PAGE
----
Note: The concave lens was moved to where it should be -- prior to the focal point.
    Attached Images Attached Images
    Last edited by George; 2018-Jun-22 at 05:54 PM.
    We know time flies, we just can't see its wings.

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    Upon doing some relatively simple thought-exercise ray tracing, I have concluded that it will not work. Suppose we wish to concentrate the incident light into a beam 1/10 the diameter of the primary lens. A computer is not needed to analyze it in approximations using thin lenses and small angles. Pencil-and-paper sketches are sufficient. We did it in entry level optics in college.

    For the sake of nice round numbers let the Sun's angular diameter be 1/100 radian, which is close to the actual size. A 10 inch f/10 lens will focus the beam from a point source on a prime focal point 100 inches behind the lens. To make a parallel 1-inch beam, place a negative lens with a focal length of 10 inches at a point 10 inches in front of the prime focus. A beam 1 inch in diameter will come out of that secondary lens, and in an accurate thought exercise position it will project that beam any desired distance. So far, so good. Let's say this beam came from a point at the center of the Sun's apparent disk. Things start going sour when we trace the corresponding rays from the edges of the solar disk. They will form similar 1-inch beams, but the back lens will cause those beams to diverge at 10 times the angle at which they entered the front lens. That will cause a rapid drop-off of the brightness as we go farther back from the apparatus.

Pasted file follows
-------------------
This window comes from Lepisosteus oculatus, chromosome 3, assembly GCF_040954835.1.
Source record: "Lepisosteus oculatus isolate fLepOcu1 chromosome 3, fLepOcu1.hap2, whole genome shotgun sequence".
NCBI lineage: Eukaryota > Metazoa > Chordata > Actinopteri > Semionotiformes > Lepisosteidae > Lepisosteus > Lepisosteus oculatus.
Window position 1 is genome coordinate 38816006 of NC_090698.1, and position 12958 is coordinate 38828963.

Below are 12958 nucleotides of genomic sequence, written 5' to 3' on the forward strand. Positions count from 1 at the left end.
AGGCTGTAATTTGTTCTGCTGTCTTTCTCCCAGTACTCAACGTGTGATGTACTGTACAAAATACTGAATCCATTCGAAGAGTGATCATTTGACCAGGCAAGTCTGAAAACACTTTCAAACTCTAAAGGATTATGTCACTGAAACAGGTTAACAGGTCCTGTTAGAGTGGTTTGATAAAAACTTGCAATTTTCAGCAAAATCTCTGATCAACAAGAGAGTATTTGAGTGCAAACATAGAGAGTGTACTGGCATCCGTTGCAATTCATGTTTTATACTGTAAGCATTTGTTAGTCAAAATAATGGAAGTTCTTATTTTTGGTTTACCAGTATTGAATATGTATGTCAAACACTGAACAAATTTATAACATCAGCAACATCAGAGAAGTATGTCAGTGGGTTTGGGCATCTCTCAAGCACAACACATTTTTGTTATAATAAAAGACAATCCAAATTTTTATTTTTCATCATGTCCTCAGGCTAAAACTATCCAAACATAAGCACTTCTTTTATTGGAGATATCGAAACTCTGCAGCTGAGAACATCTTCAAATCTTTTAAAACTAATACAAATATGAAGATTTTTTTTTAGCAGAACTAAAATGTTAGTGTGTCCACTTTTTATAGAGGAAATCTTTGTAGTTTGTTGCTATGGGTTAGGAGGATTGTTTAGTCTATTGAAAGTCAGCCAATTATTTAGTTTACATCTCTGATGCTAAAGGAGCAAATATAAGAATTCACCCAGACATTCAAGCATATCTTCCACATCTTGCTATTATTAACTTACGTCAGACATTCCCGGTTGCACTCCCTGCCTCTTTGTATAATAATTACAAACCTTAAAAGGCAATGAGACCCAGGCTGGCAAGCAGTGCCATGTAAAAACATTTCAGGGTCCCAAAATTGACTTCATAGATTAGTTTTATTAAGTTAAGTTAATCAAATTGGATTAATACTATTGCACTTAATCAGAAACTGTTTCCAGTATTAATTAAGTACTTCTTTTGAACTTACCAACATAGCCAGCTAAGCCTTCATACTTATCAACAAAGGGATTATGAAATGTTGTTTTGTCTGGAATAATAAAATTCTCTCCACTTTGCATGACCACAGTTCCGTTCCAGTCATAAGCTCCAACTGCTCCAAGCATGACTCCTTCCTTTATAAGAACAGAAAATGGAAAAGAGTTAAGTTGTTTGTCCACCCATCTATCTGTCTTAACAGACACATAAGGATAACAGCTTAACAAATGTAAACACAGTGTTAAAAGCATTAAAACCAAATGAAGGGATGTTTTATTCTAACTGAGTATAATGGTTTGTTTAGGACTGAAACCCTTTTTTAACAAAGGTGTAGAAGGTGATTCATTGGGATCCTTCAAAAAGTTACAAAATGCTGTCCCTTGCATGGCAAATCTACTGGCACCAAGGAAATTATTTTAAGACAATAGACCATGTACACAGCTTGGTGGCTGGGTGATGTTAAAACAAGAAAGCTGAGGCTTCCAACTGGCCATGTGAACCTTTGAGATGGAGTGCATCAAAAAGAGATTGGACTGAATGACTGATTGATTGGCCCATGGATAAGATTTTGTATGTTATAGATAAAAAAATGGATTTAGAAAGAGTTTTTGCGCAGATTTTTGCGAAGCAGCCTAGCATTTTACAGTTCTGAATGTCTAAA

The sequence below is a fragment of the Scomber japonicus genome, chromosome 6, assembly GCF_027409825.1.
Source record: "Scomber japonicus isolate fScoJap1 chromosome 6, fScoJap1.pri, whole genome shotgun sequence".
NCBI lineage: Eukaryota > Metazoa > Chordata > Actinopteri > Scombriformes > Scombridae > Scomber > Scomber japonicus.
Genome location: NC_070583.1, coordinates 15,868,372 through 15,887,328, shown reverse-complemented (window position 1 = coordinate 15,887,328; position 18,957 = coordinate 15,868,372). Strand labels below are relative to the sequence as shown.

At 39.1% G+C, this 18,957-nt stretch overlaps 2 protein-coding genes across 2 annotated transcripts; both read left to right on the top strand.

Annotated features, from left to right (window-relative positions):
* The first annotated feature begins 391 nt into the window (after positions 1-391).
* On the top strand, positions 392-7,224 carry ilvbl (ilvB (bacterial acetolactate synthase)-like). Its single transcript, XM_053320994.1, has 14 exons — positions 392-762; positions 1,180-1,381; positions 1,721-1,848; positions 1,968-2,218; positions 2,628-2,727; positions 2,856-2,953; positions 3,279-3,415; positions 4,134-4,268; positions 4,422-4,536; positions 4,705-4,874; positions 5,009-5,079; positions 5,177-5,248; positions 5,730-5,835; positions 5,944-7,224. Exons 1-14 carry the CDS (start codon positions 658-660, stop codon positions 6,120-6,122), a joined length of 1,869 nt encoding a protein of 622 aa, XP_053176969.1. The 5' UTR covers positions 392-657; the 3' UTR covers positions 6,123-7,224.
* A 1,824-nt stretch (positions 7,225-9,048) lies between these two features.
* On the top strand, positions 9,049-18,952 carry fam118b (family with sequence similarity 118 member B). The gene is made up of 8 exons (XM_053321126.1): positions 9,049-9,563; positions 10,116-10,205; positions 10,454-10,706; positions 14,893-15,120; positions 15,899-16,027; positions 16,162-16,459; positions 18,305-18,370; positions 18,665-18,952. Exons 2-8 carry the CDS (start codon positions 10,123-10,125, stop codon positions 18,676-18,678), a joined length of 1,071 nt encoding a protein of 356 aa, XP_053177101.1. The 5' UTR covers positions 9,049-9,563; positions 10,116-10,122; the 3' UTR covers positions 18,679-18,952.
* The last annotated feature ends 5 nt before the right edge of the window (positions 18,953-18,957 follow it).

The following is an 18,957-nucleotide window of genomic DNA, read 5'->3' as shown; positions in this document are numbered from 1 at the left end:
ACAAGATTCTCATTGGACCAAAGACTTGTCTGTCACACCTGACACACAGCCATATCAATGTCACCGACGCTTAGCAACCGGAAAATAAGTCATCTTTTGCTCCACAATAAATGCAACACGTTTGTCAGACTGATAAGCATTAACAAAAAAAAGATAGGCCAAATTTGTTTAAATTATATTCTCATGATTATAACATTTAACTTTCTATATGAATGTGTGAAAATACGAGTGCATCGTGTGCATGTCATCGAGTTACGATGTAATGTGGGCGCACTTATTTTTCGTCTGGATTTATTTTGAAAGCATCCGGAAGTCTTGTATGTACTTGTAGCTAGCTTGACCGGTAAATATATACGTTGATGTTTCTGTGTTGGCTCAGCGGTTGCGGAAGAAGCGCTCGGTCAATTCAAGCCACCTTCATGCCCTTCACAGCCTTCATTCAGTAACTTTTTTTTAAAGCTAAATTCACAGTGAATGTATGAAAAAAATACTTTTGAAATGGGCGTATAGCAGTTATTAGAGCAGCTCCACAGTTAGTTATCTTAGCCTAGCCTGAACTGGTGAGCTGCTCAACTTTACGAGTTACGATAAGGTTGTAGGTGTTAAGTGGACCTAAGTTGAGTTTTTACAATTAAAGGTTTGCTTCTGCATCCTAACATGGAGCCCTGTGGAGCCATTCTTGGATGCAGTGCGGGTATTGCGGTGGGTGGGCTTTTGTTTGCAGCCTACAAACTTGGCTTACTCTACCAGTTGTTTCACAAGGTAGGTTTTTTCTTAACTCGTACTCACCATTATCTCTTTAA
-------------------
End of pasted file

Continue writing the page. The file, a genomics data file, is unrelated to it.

What we have done here is to independently re-invent a 10x version of Galileo's telescope.

    The reason for the divergence of the beams coming out of the back lens is not intuitively obvious for some of us. If you wish, I can upload some sketches to illustrate it. Drawing, scanning and uploading them may take awhile, so please be patient.

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    If the sun was a point, it would work. Since the sun is an extended source, the collimation won't be perfect. It would certainly work well enough to create a ray gun to shoot around a room.